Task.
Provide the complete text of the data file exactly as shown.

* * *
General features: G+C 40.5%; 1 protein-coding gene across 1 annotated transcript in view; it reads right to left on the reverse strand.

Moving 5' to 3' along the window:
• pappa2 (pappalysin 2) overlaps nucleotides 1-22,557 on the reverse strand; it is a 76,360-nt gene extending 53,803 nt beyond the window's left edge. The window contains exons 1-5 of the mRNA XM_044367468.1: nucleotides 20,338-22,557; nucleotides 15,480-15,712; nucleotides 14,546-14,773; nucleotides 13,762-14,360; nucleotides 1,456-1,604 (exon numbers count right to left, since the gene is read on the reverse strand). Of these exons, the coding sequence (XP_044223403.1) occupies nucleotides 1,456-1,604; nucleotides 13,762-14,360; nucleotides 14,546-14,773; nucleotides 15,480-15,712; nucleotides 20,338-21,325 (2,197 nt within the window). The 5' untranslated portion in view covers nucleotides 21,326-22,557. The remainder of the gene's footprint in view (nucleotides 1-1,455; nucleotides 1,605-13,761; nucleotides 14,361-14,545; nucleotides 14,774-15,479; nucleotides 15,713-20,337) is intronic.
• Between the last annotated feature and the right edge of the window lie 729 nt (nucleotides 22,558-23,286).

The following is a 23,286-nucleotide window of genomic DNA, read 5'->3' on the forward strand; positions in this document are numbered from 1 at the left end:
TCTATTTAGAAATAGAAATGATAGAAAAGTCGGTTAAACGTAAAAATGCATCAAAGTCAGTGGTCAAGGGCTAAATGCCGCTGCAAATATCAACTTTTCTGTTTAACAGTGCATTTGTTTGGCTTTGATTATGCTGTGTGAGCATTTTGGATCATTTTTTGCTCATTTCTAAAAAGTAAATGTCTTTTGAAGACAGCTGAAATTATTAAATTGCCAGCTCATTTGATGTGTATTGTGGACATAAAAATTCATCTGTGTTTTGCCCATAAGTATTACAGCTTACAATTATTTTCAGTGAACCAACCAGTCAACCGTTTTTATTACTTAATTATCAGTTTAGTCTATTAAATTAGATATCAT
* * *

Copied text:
General features: G+C 40.5%; 1 protein-coding gene across 1 annotated transcript in view; it reads right to left on the reverse strand.

Moving 5' to 3' along the window:
• pappa2 (pappalysin 2) overlaps nucleotides 1-22,557 on the reverse strand; it is a 76,360-nt gene extending 53,803 nt beyond the window's left edge. The window contains exons 1-5 of the mRNA XM_044367468.1: nucleotides 20,338-22,557; nucleotides 15,480-15,712; nucleotides 14,546-14,773; nucleotides 13,762-14,360; nucleotides 1,456-1,604 (exon numbers count right to left, since the gene is read on the reverse strand). Of these exons, the coding sequence (XP_044223403.1) occupies nucleotides 1,456-1,604; nucleotides 13,762-14,360; nucleotides 14,546-14,773; nucleotides 15,480-15,712; nucleotides 20,338-21,325 (2,197 nt within the window). The 5' untranslated portion in view covers nucleotides 21,326-22,557. The remainder of the gene's footprint in view (nucleotides 1-1,455; nucleotides 1,605-13,761; nucleotides 14,361-14,545; nucleotides 14,774-15,479; nucleotides 15,713-20,337) is intronic.
• Between the last annotated feature and the right edge of the window lie 729 nt (nucleotides 22,558-23,286).

The following is a 23,286-nucleotide window of genomic DNA, read 5'->3' on the forward strand; positions in this document are numbered from 1 at the left end:
TCTATTTAGAAATAGAAATGATAGAAAAGTCGGTTAAACGTAAAAATGCATCAAAGTCAGTGGTCAAGGGCTAAATGCCGCTGCAAATATCAACTTTTCTGTTTAACAGTGCATTTGTTTGGCTTTGATTATGCTGTGTGAGCATTTTGGATCATTTTTTGCTCATTTCTAAAAAGTAAATGTCTTTTGAAGACAGCTGAAATTATTAAATTGCCAGCTCATTTGATGTGTATTGTGGACATAAAAATTCATCTGTGTTTTGCCCATAAGTATTACAGCTTACAATTATTTTCAGTGAACCAACCAGTCAACCGTTTTTATTACTTAATTATCAGTTTAGTCTATTAAATTAGATATCAT